What We Do.
We free land and buildings from the real estate market and permanently hold them for the common good. Through regenerative land stewardship and centering community, we catalyze sustainable, place-based economies.
How We Do It.
We work with landowners to transition land and places from ownership to stewardship; we provide access and use to land and buildings for farmers and eco-entrepreneurs; and we address matters of land rights and conservation. Our work cultivates reciprocal relationships between people, place and community.
Why We Do It.
The earth is full of life with inherent value. Land nourishes our bodies and souls, and forms the foundation of healthy, place-based economies. The work we do is part of developing a successive, innovative, spiritually enlivened culture that can adapt and thrive in today’s rapidly changing world.
"Here is where our most challenging and most rewarding work lies, in restoring a relationship of respect, responsibility, and reciprocity. And love."
-Robin Wall Kimmerer
EXPRESSED IN OUR WORK
Our guiding principles reflect a diverse mix of ideas and practices from thinkers, storytellers, scientists and elders who have drawn insight and inspiration from the Earth over centuries. Living Lands Trust is continually learning, adapting and evolving, but we remain rooted in the vision expressed by co-founder Martina Mann:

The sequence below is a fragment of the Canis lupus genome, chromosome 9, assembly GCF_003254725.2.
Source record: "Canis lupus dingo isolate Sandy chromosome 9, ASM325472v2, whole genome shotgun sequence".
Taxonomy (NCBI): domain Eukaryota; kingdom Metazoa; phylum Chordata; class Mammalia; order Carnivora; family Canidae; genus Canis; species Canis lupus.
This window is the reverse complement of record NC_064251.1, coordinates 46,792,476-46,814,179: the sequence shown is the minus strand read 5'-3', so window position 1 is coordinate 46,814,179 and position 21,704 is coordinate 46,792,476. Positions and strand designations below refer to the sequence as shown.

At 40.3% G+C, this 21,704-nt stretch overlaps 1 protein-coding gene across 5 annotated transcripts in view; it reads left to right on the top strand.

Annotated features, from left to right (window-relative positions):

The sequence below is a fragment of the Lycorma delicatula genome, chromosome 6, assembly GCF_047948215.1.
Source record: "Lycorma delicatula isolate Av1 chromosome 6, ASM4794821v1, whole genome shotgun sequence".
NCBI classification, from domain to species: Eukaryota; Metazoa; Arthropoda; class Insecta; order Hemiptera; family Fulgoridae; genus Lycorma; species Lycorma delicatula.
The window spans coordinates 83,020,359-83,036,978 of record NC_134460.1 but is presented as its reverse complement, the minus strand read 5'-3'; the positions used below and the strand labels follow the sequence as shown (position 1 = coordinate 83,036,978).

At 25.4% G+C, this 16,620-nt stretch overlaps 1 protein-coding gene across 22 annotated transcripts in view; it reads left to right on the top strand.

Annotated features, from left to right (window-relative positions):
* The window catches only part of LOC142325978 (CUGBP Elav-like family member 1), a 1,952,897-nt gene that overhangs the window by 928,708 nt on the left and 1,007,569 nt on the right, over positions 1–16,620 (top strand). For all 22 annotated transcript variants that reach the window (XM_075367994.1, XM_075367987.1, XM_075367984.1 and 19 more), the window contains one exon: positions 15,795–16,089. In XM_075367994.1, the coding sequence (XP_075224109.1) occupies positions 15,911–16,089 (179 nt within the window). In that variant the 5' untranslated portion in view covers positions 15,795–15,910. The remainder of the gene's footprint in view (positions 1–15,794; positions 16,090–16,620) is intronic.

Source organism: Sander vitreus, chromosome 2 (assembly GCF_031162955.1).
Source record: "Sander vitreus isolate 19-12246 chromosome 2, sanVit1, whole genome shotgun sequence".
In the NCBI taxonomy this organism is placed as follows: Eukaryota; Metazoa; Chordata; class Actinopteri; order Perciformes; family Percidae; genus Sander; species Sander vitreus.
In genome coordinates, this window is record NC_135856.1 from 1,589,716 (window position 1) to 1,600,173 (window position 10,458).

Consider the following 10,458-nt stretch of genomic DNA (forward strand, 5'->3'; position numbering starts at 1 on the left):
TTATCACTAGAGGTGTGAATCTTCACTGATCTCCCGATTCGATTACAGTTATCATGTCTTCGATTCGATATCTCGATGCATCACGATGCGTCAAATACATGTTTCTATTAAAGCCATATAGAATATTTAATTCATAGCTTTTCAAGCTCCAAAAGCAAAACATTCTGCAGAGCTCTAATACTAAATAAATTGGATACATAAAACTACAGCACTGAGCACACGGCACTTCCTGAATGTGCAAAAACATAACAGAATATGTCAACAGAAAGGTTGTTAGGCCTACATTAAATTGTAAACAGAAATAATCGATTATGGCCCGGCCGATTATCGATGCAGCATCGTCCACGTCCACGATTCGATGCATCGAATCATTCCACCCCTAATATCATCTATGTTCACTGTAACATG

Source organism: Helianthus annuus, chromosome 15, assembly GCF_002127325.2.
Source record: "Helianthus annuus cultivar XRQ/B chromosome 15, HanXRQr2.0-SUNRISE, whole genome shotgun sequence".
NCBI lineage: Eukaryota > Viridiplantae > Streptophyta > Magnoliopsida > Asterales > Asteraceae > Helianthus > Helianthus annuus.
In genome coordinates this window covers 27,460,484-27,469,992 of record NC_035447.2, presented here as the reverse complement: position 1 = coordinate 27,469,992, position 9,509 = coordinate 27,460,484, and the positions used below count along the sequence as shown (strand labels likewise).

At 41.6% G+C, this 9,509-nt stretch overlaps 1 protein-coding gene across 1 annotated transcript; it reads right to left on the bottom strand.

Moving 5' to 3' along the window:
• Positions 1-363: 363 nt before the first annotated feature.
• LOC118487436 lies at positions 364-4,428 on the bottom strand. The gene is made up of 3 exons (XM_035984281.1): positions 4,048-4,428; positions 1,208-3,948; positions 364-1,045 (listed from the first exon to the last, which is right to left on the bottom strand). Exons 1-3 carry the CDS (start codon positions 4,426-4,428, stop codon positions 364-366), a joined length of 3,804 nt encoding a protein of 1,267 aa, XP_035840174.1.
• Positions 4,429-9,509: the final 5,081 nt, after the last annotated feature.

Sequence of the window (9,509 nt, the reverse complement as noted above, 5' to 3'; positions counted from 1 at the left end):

We strive to create more such places on Earth where people can engage their creativity with enthusiasm, caring for nature and human beings in cooperation with nature instead of working against her laws, so that new socially and economically healthy enterprises can emerge.
The land is alive, and human beings are inextricably entangled in the grand web of life. All life exists in relationship, and reciprocity–continual giving and receiving–is essential to nourishment, balance and flow in the land-people relationship.
Reciprocity, commons, and stewardship coalesce into a vibrant, restorative land-culture that is both new and ancient; it is through the melding of people, place and time that we write our collective story.
With its many forms of life and natural systems, the land exists as a great commons; understanding land as such means altering our sense of “property” and “ownership”; the living land is ours and theirs, past, present and future. Never mine.
Within a land-culture, temporal consciousness spans generations past and future. Time breaks free of the compressed, forced-march of “progress” and returns to seasonal rhythms, even disappearing altogether in small instances of profound relationship or the eternal expanse of universal wholeness.
Being in reciprocal relationship with the living land, as well as the human community that shares the great commons, transforms us from an “ownership” mindset to one of stewardship--of land and its life, of community, of the ancestors, descendants, and ourselves.
A land-culture is dynamic and recognizes the inherent mystery of life without trepidation or fear. It does not come with ready-made answers but is driven by questions, which guide a continuous process of learning and adaptation around stewardship and reciprocity between land and people.